Statements on Introduced Bills and Joint Resolutionsby Senator Amy Klobuchar
Posted on 2014-01-14
KLOBUCHAR. Madam President, I am introducing this bill today with
Senator Hoeven, who has been a true leader on this issue. When he was
Governor, he worked to pass a similar law in North Dakota.
As Senator Hoeven just described, the Driver Privacy Act will strengthen safety and protect consumer privacy. I think the bipartisan support Senator Hoeven has gathered for this bill--seven Republicans, seven Democrats, and people all over the country from Hawaii to Georgia to Oregon to Alaska, not to mention the two of us from the middle of the country--demonstrates the strong support and the concerns people have about emerging technology. We want this technology, but I figure our laws have to be as sophisticated as the technology we have out there. Right now our laws are lagging and this information is not protected. There is no roadmap on how it should be protected, and that is why we are introducing this bill.
I have long supported improving safety on the roadways. Too many people die on our highways, and we need to do something about it. In 2010, there were more than 30,000 fatal crashes and more than 1.5 million crashes that resulted in injuries. This is unacceptable. Rural road safety is a critical issue for my State, as well as for Senator Hoeven's State. Only 23 percent of the country's population lives in rural areas, and yet 57 percent of all traffic fatalities occur in rural America.
As a Member of the Senate Commerce, Science, and Transportation Committee, I have worked to advance efforts to improve safety for all drivers, especially on rural roads, and we have made some progress. The transportation bill, MAP-21, ensured strong funding for safety improvements at rail-highway grade crossings, and the allocation of Federal funding was improved to put resources into roadways that need attention the most.
My amendment in MAP-21, with Senator Sessions, required the Federal Highway Administration to work with State and local transportation officials to collect the best practices from around the country that are also cost-effective ways to increase safety on high-risk rural roads. The report was just released, and I am now looking for opportunities for how we can best address some of the challenges addressed in the study, but it is clear we have more work to do.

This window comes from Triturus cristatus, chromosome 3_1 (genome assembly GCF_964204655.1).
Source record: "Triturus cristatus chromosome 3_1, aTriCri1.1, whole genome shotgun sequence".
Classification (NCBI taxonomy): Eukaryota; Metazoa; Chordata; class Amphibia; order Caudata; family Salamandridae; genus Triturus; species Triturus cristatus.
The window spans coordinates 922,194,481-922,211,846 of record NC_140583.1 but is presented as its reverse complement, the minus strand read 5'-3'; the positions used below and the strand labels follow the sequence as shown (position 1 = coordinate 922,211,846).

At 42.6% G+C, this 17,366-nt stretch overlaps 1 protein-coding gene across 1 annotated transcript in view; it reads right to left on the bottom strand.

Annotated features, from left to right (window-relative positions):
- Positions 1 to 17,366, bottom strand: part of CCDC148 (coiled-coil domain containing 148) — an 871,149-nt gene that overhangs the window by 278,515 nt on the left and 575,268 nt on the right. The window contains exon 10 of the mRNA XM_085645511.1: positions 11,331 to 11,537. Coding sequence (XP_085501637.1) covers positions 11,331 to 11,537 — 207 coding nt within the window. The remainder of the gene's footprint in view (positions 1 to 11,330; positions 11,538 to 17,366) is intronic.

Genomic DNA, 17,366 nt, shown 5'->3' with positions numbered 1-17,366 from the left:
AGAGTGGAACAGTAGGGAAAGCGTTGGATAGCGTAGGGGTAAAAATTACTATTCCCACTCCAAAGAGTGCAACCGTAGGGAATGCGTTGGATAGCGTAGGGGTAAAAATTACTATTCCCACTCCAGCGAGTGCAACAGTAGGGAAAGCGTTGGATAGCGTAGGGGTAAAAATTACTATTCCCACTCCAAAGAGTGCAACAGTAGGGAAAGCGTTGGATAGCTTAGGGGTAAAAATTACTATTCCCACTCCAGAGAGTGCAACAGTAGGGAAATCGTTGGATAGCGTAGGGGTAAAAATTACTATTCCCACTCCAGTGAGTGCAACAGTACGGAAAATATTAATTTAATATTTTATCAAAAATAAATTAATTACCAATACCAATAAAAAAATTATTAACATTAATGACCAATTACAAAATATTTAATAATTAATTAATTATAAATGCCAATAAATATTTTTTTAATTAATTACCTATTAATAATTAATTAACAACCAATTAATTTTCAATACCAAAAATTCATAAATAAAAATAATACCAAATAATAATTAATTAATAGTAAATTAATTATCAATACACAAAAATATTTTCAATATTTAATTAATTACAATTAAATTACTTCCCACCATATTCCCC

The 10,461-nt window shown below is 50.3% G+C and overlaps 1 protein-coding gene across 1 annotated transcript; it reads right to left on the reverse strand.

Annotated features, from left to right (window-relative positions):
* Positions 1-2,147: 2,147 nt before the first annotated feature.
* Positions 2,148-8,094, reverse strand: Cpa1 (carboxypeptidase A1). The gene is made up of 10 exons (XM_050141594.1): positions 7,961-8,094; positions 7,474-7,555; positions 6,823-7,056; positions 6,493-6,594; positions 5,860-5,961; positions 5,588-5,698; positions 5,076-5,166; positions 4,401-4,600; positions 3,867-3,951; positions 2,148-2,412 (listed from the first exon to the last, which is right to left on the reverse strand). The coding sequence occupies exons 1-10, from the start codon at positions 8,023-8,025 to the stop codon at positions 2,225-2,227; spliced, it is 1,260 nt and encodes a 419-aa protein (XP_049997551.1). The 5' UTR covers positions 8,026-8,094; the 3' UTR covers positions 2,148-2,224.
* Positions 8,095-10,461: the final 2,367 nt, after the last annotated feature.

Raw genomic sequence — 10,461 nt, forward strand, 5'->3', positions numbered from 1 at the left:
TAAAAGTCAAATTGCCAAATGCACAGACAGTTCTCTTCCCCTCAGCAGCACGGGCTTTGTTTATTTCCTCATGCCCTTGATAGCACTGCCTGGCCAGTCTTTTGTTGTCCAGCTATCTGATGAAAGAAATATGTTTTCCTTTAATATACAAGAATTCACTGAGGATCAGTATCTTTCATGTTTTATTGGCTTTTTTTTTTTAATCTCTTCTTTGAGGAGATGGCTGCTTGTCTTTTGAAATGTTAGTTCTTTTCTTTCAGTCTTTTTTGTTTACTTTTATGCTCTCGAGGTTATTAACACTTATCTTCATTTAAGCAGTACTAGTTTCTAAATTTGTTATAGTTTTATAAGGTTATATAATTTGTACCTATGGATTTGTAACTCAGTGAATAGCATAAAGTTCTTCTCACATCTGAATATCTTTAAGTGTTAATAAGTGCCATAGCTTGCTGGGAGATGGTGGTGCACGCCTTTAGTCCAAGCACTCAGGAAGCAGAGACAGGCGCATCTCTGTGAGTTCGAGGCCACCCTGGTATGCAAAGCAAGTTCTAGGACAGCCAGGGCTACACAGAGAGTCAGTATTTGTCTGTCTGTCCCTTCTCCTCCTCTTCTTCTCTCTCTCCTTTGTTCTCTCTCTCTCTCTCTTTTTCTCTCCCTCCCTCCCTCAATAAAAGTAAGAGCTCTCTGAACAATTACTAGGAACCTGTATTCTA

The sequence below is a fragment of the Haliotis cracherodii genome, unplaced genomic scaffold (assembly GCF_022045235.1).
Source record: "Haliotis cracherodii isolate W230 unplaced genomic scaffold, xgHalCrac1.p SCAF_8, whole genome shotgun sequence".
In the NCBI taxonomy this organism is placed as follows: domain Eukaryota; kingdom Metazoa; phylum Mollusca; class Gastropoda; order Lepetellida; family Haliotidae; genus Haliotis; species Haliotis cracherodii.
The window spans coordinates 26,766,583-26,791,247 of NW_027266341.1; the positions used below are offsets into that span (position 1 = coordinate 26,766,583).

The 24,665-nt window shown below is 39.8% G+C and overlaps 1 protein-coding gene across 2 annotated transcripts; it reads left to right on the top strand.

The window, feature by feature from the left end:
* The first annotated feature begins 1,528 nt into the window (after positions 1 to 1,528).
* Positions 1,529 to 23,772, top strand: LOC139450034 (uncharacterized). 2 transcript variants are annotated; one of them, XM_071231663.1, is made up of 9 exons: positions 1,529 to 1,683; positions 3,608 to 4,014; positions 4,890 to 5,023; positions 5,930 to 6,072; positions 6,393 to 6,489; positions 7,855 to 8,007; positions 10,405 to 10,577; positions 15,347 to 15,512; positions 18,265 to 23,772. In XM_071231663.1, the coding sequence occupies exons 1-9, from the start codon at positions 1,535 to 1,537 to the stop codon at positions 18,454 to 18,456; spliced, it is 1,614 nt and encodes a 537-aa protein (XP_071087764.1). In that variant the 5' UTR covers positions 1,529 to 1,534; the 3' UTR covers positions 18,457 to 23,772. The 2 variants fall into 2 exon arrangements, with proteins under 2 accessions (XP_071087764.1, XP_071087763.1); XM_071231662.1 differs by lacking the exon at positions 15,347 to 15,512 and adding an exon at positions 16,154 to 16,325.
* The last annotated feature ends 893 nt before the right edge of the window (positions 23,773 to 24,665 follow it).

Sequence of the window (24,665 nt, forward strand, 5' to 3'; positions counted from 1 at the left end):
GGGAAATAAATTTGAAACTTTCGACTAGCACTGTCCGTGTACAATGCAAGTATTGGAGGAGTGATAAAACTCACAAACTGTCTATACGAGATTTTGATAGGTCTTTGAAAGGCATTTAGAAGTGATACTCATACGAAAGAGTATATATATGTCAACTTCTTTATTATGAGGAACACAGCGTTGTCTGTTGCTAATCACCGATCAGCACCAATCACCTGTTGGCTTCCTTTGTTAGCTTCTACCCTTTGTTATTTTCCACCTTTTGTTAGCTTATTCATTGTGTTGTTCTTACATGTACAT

Vehicle technologies that assist drivers and prevent crashes have grown tremendously in recent years. From new sensors that identify unsafe conditions, to driverless cars, these emerging technologies could dramatically increase safety for drivers and passengers.
Event data recorders, which are the subject of our discussion today, hold similar promise in improving safety on our roadways. An EDR, as Senator Hoeven described, is a device that records data on a loop it receives from vehicle sensors and safety systems. The data is constantly being replaced and it only records 5 seconds of technical safety information when a crash occurs, although I am sure that could change when the technology changes.
EDRs can be the only resource available to determine the cause of a crash by providing information about what a driver was doing in the seconds leading up to a crash, such as how fast the vehicle was going, whether the brake was activated in the seconds before the crash, if airbags were deployed, and whether the driver and passengers were wearing seatbelts.
As a former prosecutor, I know how useful this data can be. It can be very useful for investigators to put the pieces back together to more easily determine the cause of a crash for safety reasons and also determine who caused the crash.
The proven benefits to driving safety that EDRs provide are not new. In the summer of 2012, the Senate included in [[Page S329]] its version of the Transportation bill, MAP-21, a requirement that the National Highway Traffic Safety Administration, NHTSA, initiate a rulemaking to require passenger vehicles and light-duty trucks to include EDRs.
At the same time, there were many legitimate questions regarding what impact expanding EDRs to all passenger vehicles would have on consumer privacy. Who owns the data? Who can access the data? It became clear that an effective EDR provision would need to strengthen driver and vehicle safety while protecting consumer privacy, and the EDR provision was removed from the final transportation bill.